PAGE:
The first drilling attempts were horribly planned and had many supply chain issues. On the shore of Middle Waterton Lake they attempted to drill during the winter, resulting in shipping delays due to snowstorms, The investors in the operation were stretched thin with costs, and as operations began the boiler caught fire and destroyed the rig. Another company attempted to drill with a pole rig imported from Ontario. The winds that Waterton is known for blew down the rig, resulting in broken wallets and dreams (Dormaar, 2007). The Rocky Mountain Development Company was the first company to drill a producing well in all of Western Canada. The company purchased a 55-ton rig for $680 (around $16,000 in today’s dollars) and shipped it from Fort Macleod to Oil Creek over a sketchy and thin trail constructed by the company. The entire journey took 9 days . In November 1901 they commenced operations with a full crew. They had Alex Calvert as Driller, Jerry McDonnel as tool-dresser, and Frank Urnberg as Driller’s helper (Fryer, 1976, pg. 22). The workers struggled, as they would try to drill a hole through the tough limestone stratigraphy using a Canadian Pole Rig. This rig was made entirely of wood and powered by a 35 horsepower boiler to raise and drop the drill bit, using pure force to break the rock (Dormaar, 2007). This was extremely inefficient by today’s terms, however the rotary rig was not accessible at the time due to it being brand new technology in 1901, being first used at the famous Spindletop well in Texas. The drill string consisted of hard wood poles that were connected together, and the total depth a pole rig could drill was only 2,000 feet, or 610 meters. The most important job on the rig was the woodcutter, who had to cut, haul, and burn logs to power the boiler to keep the rig working. The woodcutter, W.M. Terrill was doing a "double duty" by hauling freight as well as working as a woodcutter (Dormaar, 2007). The work progressed slowly, but on September 21st, 1902 they struck oil at 311 meters and settlement began at Oil City (Kavanagh, 2000). The initial output was 300 barrels a day, with much of the oil flowing downstream in Oil Creek, the eventual decline of the well led to a 30 to 40 bbl/day production rate (Fryer, 1976, 22).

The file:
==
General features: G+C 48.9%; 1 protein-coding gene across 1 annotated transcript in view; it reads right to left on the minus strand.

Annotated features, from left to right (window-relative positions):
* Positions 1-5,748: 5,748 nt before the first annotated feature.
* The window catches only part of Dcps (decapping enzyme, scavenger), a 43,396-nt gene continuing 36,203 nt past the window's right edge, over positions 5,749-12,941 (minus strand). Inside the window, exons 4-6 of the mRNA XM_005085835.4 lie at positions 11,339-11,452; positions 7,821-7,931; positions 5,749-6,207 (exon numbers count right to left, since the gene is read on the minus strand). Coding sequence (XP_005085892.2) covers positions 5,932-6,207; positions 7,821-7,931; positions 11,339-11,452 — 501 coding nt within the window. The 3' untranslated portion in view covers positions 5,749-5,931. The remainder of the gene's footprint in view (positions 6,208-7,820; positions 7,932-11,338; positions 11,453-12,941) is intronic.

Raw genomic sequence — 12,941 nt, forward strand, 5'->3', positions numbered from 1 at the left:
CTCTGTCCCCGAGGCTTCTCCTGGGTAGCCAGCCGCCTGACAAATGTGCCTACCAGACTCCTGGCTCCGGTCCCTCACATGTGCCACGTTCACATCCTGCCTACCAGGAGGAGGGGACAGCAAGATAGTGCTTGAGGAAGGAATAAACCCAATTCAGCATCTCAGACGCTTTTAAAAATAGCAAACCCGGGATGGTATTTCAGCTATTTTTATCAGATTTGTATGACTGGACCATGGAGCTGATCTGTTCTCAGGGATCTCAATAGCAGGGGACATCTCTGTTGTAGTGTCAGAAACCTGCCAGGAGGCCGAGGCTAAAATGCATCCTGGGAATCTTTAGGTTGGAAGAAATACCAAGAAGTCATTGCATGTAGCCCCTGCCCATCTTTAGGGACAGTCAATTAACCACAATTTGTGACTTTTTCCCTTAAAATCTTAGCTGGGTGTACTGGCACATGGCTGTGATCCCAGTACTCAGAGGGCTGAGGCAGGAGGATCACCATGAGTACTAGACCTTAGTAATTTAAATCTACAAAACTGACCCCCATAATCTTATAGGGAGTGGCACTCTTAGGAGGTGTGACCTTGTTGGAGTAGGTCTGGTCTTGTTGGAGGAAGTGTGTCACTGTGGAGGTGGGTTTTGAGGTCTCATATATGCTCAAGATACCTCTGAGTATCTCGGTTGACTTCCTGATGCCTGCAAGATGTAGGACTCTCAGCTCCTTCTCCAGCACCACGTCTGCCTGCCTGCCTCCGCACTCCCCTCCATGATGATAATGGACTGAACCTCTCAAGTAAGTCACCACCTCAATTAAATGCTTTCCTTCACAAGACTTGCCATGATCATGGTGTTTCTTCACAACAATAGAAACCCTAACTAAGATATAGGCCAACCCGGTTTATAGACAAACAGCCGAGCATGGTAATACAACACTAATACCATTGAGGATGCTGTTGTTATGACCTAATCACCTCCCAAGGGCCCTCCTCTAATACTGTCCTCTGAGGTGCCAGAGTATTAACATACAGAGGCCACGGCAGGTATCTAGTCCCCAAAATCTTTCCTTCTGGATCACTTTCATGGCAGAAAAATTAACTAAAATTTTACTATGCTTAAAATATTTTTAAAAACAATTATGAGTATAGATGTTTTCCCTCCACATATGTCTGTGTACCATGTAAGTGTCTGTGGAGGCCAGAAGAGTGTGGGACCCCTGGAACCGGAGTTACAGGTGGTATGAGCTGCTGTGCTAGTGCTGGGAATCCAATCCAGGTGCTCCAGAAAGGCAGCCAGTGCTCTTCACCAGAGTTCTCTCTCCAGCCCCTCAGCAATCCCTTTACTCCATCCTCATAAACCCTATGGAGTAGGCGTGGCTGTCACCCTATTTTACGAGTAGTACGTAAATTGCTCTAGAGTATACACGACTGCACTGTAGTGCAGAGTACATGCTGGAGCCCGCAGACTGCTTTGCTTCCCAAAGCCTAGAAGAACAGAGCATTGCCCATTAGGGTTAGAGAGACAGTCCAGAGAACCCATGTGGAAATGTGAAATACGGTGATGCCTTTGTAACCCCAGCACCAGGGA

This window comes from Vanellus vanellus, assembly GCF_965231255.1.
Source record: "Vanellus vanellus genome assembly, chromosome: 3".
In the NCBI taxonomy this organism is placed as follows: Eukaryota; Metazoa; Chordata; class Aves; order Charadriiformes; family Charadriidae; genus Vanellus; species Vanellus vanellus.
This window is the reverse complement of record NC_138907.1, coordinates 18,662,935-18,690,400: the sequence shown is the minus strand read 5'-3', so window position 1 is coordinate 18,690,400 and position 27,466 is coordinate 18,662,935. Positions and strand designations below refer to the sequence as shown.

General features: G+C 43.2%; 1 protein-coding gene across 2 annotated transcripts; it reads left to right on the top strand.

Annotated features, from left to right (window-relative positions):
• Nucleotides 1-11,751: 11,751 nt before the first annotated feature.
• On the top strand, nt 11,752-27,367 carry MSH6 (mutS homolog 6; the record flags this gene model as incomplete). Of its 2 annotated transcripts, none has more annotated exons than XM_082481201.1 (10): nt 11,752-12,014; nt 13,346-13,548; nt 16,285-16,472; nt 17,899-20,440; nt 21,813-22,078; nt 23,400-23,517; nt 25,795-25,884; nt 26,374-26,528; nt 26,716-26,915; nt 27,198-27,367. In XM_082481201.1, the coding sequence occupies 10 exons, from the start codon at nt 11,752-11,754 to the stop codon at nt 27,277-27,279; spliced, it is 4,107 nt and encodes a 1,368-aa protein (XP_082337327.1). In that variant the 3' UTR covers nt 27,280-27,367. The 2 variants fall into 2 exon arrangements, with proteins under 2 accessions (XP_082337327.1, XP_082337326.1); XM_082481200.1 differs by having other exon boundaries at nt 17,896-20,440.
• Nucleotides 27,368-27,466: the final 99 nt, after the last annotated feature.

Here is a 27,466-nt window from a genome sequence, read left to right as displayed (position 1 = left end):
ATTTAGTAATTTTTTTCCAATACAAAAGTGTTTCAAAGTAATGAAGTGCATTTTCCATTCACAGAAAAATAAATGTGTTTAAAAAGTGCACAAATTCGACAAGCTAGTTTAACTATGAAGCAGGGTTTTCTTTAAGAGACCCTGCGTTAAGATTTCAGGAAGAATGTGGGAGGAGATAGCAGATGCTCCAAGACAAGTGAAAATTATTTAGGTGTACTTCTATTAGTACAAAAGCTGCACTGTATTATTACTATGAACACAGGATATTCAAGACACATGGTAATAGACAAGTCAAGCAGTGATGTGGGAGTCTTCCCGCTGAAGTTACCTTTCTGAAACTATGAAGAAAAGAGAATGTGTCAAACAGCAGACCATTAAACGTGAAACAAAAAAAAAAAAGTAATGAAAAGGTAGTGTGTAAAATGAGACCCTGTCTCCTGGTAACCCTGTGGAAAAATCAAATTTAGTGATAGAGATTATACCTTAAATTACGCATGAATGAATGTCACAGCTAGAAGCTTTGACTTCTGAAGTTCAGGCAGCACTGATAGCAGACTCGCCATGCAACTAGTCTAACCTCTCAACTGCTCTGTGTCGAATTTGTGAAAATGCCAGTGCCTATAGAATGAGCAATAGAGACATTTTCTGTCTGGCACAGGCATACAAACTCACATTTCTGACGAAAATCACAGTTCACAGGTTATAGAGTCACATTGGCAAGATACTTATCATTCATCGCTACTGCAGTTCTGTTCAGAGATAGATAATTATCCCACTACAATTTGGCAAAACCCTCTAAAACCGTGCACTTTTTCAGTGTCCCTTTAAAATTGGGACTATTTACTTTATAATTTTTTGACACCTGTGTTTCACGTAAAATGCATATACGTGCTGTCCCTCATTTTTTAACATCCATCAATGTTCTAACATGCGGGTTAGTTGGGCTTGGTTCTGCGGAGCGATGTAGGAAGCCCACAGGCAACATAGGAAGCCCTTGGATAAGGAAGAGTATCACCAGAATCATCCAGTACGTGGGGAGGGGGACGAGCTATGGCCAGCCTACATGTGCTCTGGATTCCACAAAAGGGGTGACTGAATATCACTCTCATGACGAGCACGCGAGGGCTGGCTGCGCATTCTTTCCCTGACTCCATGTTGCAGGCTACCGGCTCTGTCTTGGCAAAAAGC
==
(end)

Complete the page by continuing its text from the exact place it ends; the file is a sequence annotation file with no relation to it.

With the success of the first producing well, the media made it seem that they have found a real jackpot. Almost instantly you saw a town sprout up, with log cabins, a poolroom, stores, and even a foundation of a 10-room hotel (Canadian Parks, 2013). Prospectors and oilmen from Alberta flocked to Oil City, which attained a peak population of a few hundred residents. However, the prospect of newfound wealth spawned jealousy and greed. The NWMP in the area had to patrol drilling camps throughout the Waterton Valley to break up brawls and disagreements between competing companies. A famous story of Oil City’s battle for riches surrounds a man named John Drader, who was a driller from Petrolia, Ontario, who worked for the Rocky Mountain Development Company. Drader and Lineham had a falling out over newly discovered oil seepages found on Lineham Creek (Dormaar, 2007). Legend has it that Drader was chasing a wounded bear while hunting, and came across the pool of oil. As he was not the most loyal character to his employer, he staked a claim at the spot and returned to Oil City. To fool his boss, he pretended to be sick and headed or Pincher Creek to see a doctor (Fryer, 1976, pg. 23). Instead, Drader formed the Pincher Creek Oil and Development Company with R.W. Dobie and J.S. Herron and purchased a drilling rig (Dormaar, 2007). Lineham was not oblivious to Drader’s plan and acted promptly to prevent Drader from reaching his claim. They assumed the claim was beyond the Rocky Mountain Development Company’s holdings, and created a barrier with cut trees to prevent Drader from transporting his drilling outfit beyond their holdings. Simultaneously, Lineham sent an employee to Pincher Creek to register a claim he had staked out, which he assumed to be Drader’s claim. Upon arrival at Oil City, Drader met face-to-face with the Rocky Mountain crew, where an argument escaladed into a fistfight (Fryer, 1976, pg. 23). According to Ghost Towns of Alberta, the fight spooked the horses and the drilling rig was thrown into a ditch. Drader, being an opportunist, waited until the Rocky Mountain group were sleeping and continued moving his equipment to the claim. By some accounts, Drader apparently held the group at gunpoint as they moved the rig past the barrier (Dormaar, 2007). Upon arrival, the Pincher Creek outfit promptly set up camp and spud the well. Lineham guessed wrong on the claim Drader staked out, being a mile or so away. Drader drilled to a total depth of 800 feet before running out of finances, and was facing a dry hole. In his last ditch efforts, Drader decided to “shoot” one of his wells. This process involves setting off explosives at the base of a well bore where oil would pool to pump it out easier, which is a primitive version of modern day fracking. Unfortunately half way downhole the dynamite exploded and large pieces of casing shot up into the air, creating a blockage within the well. Despite his efforts, John Drader never drilled a producing well within the Waterton valley (Dormaar, 2007).